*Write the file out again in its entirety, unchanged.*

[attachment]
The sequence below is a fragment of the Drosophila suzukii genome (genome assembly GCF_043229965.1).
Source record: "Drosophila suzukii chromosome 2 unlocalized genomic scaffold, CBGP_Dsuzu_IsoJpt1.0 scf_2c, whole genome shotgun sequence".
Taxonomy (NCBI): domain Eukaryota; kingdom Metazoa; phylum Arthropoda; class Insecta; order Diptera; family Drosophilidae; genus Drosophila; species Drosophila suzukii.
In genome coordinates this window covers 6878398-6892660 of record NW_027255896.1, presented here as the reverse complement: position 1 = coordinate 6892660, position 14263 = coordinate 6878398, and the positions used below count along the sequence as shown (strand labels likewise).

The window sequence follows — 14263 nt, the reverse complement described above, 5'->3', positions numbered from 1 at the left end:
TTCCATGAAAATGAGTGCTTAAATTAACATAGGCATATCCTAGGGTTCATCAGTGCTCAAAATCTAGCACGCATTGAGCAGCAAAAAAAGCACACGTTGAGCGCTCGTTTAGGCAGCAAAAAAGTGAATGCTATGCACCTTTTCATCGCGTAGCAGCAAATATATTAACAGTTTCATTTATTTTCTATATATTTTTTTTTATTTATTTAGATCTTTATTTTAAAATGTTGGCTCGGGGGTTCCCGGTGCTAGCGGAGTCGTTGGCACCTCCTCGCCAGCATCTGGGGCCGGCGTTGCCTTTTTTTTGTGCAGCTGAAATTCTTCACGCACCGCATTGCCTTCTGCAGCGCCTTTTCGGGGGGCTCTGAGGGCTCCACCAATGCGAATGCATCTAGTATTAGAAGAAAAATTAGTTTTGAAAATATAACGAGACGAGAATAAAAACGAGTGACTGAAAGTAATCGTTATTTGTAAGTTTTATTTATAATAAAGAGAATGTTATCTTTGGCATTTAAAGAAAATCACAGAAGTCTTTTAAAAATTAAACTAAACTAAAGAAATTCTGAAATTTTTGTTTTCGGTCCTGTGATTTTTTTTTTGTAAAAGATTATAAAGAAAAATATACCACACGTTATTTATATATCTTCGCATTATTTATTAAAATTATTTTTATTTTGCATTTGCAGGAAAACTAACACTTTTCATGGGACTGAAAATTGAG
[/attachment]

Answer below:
The sequence below is a fragment of the Drosophila suzukii genome (genome assembly GCF_043229965.1).
Source record: "Drosophila suzukii chromosome 2 unlocalized genomic scaffold, CBGP_Dsuzu_IsoJpt1.0 scf_2c, whole genome shotgun sequence".
Taxonomy (NCBI): domain Eukaryota; kingdom Metazoa; phylum Arthropoda; class Insecta; order Diptera; family Drosophilidae; genus Drosophila; species Drosophila suzukii.
In genome coordinates this window covers 6878398-6892660 of record NW_027255896.1, presented here as the reverse complement: position 1 = coordinate 6892660, position 14263 = coordinate 6878398, and the positions used below count along the sequence as shown (strand labels likewise).

The window sequence follows — 14263 nt, the reverse complement described above, 5'->3', positions numbered from 1 at the left end:
TTCCATGAAAATGAGTGCTTAAATTAACATAGGCATATCCTAGGGTTCATCAGTGCTCAAAATCTAGCACGCATTGAGCAGCAAAAAAAGCACACGTTGAGCGCTCGTTTAGGCAGCAAAAAAGTGAATGCTATGCACCTTTTCATCGCGTAGCAGCAAATATATTAACAGTTTCATTTATTTTCTATATATTTTTTTTTATTTATTTAGATCTTTATTTTAAAATGTTGGCTCGGGGGTTCCCGGTGCTAGCGGAGTCGTTGGCACCTCCTCGCCAGCATCTGGGGCCGGCGTTGCCTTTTTTTTGTGCAGCTGAAATTCTTCACGCACCGCATTGCCTTCTGCAGCGCCTTTTCGGGGGGCTCTGAGGGCTCCACCAATGCGAATGCATCTAGTATTAGAAGAAAAATTAGTTTTGAAAATATAACGAGACGAGAATAAAAACGAGTGACTGAAAGTAATCGTTATTTGTAAGTTTTATTTATAATAAAGAGAATGTTATCTTTGGCATTTAAAGAAAATCACAGAAGTCTTTTAAAAATTAAACTAAACTAAAGAAATTCTGAAATTTTTGTTTTCGGTCCTGTGATTTTTTTTTTGTAAAAGATTATAAAGAAAAATATACCACACGTTATTTATATATCTTCGCATTATTTATTAAAATTATTTTTATTTTGCATTTGCAGGAAAACTAACACTTTTCATGGGACTGAAAATTGAG